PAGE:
- The Washington Times - Sunday, September 30, 2007

ANALYSIS/OPINION:

It’s 9:45 p.m. and my husband hasn’t even walked through the door yet. By some fluke, we saw him tonight — briefly — for dinner at one of his speaking engagements. He pulled that off on about 3½ hours sleep and a 20 minute nap this afternoon. He does that loopy work-all-day-never-get-to-sleep schedule all the time.

There are times I think if I hear “I’ll sleep when I’m dead” one more time I’ll grab that cast iron pot he is so fond of, bean him in the head and then wait until he has a good night’s rest before I apologize.

I’m not complaining about him never being home. I’m in some small way trying to tell him how grateful I am. You see, he gets up at 4:30 a.m. and, if he’s lucky, goes to bed at 11 p.m. so he can support his family. He works hard so I don’t have to. Not that I don’t work hard.

Some days I’d kill for a tough day at the office. Most days I’m delighted to wake up at 1, 2 , 4, 5:30 a.m. … whenever my kids need me. I’m happy to be there with no external pressure separating me from their needs other than preparing dinner. And I can do that because of him.

Men get a bad rap in this country, I think. Before I was married, and yes even after, I was one of those women who sat around with other women doing what comes so naturally to women: Whining about men. You know, how illogical they are. How they do strange things. Why can’t they put the seat up? Why do they not call back? Why do they not want to talk about how they feel? Do they not grasp the concept of multi-tasking? You know, the normal stuff.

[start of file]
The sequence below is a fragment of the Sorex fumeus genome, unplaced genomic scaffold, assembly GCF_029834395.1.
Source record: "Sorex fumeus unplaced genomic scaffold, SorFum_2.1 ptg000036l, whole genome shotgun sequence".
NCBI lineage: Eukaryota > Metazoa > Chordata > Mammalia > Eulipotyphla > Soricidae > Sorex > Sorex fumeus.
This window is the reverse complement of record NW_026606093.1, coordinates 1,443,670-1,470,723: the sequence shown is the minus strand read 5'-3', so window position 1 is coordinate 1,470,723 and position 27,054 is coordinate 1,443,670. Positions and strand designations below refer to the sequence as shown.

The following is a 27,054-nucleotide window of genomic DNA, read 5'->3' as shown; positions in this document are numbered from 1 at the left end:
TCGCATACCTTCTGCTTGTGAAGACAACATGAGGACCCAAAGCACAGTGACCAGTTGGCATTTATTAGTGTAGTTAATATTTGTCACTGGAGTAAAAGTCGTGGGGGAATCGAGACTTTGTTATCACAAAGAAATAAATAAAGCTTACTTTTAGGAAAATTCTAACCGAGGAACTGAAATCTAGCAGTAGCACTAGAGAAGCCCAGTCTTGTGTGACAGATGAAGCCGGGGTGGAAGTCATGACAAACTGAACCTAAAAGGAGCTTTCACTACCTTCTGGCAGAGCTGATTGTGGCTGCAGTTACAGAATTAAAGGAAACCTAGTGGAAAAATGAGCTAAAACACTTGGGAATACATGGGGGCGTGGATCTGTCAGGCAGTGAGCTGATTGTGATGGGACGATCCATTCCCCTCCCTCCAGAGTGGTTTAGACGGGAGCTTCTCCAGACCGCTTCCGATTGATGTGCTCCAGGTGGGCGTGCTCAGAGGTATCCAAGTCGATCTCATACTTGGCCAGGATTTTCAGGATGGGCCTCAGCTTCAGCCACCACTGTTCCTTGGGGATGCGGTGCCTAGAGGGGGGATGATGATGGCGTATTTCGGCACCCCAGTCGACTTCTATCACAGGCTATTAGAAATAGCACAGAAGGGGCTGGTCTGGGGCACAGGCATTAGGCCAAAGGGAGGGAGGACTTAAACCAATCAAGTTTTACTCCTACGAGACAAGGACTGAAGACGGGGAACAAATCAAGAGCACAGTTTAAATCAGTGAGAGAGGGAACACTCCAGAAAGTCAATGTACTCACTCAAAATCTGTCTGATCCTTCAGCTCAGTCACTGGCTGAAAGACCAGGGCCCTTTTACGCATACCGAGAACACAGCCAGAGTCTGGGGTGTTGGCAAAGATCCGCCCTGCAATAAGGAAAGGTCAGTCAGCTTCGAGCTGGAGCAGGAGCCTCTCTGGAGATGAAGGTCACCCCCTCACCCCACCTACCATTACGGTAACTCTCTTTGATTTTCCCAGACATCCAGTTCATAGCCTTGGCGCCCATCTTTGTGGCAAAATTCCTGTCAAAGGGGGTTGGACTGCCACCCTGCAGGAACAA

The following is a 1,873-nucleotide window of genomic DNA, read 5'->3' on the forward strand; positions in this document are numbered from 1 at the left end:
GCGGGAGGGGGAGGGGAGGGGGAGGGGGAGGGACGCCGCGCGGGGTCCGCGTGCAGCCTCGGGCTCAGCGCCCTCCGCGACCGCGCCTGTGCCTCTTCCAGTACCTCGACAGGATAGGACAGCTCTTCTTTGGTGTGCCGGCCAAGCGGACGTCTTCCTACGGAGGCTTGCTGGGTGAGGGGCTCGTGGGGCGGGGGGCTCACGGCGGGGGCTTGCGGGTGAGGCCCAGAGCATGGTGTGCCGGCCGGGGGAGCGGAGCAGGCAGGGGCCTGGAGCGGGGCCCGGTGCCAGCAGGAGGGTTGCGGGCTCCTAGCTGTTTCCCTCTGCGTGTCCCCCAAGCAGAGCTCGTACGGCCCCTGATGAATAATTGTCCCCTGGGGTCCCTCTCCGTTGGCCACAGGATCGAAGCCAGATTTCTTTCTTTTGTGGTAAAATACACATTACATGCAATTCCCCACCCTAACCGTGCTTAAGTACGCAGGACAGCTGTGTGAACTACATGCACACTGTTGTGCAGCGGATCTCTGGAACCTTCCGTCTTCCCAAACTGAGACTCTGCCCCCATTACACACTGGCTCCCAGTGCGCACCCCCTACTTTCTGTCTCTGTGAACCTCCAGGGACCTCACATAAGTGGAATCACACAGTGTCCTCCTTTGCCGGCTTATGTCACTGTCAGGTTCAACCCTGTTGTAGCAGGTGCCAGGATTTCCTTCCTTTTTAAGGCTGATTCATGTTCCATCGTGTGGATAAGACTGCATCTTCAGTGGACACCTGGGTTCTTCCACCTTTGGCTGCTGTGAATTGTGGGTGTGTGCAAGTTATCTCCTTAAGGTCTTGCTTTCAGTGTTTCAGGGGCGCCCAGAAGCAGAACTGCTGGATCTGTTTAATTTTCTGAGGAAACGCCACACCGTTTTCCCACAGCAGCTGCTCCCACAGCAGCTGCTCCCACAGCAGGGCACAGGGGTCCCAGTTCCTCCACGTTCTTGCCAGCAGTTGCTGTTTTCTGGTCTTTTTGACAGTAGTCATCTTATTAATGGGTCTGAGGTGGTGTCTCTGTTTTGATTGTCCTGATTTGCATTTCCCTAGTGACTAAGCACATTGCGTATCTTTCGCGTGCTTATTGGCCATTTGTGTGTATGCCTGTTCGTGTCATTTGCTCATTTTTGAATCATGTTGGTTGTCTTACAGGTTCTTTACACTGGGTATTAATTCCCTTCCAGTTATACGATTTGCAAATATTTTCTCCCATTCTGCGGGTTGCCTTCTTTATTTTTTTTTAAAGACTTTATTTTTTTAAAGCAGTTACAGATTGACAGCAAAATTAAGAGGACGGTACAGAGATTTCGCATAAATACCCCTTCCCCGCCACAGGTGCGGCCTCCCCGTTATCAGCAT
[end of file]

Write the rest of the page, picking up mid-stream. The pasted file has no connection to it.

But then I got married. And I had one of those creatures step up to support me. And then I gave birth to a perfect little creature who could not possibly grow up to be one of those illogical men. Jack being another little man in my life made me rethink my position on men and, more specifically, how I speak about them.

Our life isn’t the lap of luxury, but it’s a heck of a lot more than most people have. Bob isn’t perfect. He is unflinchingly male and yes, it is maddening for someone who is very female. He once set the table so slowly it felt like he was taking each piece of silverware individually from the kitchen to the table. It took all my energy not to scream that if he had just taken all the silverware out at once, he wouldn’t have to go back and forth. But he was setting the table.

And sometimes, women just need to sit back and realize that although men may do something differently, at least they’re doing it. And they wake up and go to work so that the lucky among us can shepherd our children through life.

The argument that most men couldn’t handle a day changing diapers and dealing with the tantrums of a 2-year-old isn’t pertinent. God made us to be partners, whether the feminists out there agree or not. That means we both sacrifice in our own ways.

Bob will probably insist that despite his late-night speaking engagement and though he will stumble through the door with eyes red from exhaustion, that he should write his own column. That’s what people expect, he’ll say. Never complain about having a job, he’ll add. I really can’t use anything I didn’t write, baby. I’ll sleep when I’m dead, he will proclaim… again.

Well, I’m lobbying for this one. Not because it is brilliant. Not because it clearly lays out my position on everything from Mahmoud Ahmadinejad to Hillary Clinton.

But it’s done. It will fill a news hole. And I won’t have to go get the cast iron pot.

MRS. LONSBERRY

Wife of commentator and talk show host Bob Lonsberry. See boblonsberry.com

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